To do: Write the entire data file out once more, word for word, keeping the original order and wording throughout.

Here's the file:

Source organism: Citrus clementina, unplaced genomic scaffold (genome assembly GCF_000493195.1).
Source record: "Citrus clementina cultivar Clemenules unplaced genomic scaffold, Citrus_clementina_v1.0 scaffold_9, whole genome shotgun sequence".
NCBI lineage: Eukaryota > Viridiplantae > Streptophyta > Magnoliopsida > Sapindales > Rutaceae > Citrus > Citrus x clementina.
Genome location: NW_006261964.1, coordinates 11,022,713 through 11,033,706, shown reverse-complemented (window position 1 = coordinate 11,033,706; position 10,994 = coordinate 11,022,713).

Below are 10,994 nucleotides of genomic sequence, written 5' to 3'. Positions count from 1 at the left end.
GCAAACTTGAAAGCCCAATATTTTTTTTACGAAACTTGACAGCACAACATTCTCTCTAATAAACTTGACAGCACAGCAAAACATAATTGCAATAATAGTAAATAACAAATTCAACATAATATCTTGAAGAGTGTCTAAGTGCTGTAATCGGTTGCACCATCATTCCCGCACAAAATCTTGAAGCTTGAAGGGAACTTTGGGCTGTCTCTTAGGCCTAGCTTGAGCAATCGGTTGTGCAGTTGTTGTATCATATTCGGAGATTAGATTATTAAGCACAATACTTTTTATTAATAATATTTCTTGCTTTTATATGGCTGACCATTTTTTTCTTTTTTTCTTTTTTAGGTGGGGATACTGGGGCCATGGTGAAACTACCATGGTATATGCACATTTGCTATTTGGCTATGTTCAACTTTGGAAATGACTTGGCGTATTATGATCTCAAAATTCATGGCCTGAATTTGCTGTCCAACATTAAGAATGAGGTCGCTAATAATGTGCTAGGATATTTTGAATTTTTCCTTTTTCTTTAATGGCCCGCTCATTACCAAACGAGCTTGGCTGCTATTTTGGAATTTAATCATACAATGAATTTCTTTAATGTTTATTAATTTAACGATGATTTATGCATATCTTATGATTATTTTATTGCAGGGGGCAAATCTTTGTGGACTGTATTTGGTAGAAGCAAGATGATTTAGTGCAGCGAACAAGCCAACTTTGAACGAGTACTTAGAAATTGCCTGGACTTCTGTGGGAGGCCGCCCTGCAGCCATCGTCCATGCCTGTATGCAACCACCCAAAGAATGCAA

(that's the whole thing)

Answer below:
Source organism: Citrus clementina, unplaced genomic scaffold (genome assembly GCF_000493195.1).
Source record: "Citrus clementina cultivar Clemenules unplaced genomic scaffold, Citrus_clementina_v1.0 scaffold_9, whole genome shotgun sequence".
NCBI lineage: Eukaryota > Viridiplantae > Streptophyta > Magnoliopsida > Sapindales > Rutaceae > Citrus > Citrus x clementina.
Genome location: NW_006261964.1, coordinates 11,022,713 through 11,033,706, shown reverse-complemented (window position 1 = coordinate 11,033,706; position 10,994 = coordinate 11,022,713).

Below are 10,994 nucleotides of genomic sequence, written 5' to 3'. Positions count from 1 at the left end.
GCAAACTTGAAAGCCCAATATTTTTTTTACGAAACTTGACAGCACAACATTCTCTCTAATAAACTTGACAGCACAGCAAAACATAATTGCAATAATAGTAAATAACAAATTCAACATAATATCTTGAAGAGTGTCTAAGTGCTGTAATCGGTTGCACCATCATTCCCGCACAAAATCTTGAAGCTTGAAGGGAACTTTGGGCTGTCTCTTAGGCCTAGCTTGAGCAATCGGTTGTGCAGTTGTTGTATCATATTCGGAGATTAGATTATTAAGCACAATACTTTTTATTAATAATATTTCTTGCTTTTATATGGCTGACCATTTTTTTCTTTTTTTCTTTTTTAGGTGGGGATACTGGGGCCATGGTGAAACTACCATGGTATATGCACATTTGCTATTTGGCTATGTTCAACTTTGGAAATGACTTGGCGTATTATGATCTCAAAATTCATGGCCTGAATTTGCTGTCCAACATTAAGAATGAGGTCGCTAATAATGTGCTAGGATATTTTGAATTTTTCCTTTTTCTTTAATGGCCCGCTCATTACCAAACGAGCTTGGCTGCTATTTTGGAATTTAATCATACAATGAATTTCTTTAATGTTTATTAATTTAACGATGATTTATGCATATCTTATGATTATTTTATTGCAGGGGGCAAATCTTTGTGGACTGTATTTGGTAGAAGCAAGATGATTTAGTGCAGCGAACAAGCCAACTTTGAACGAGTACTTAGAAATTGCCTGGACTTCTGTGGGAGGCCGCCCTGCAGCCATCGTCCATGCCTGTATGCAACCACCCAAAGAATGCAA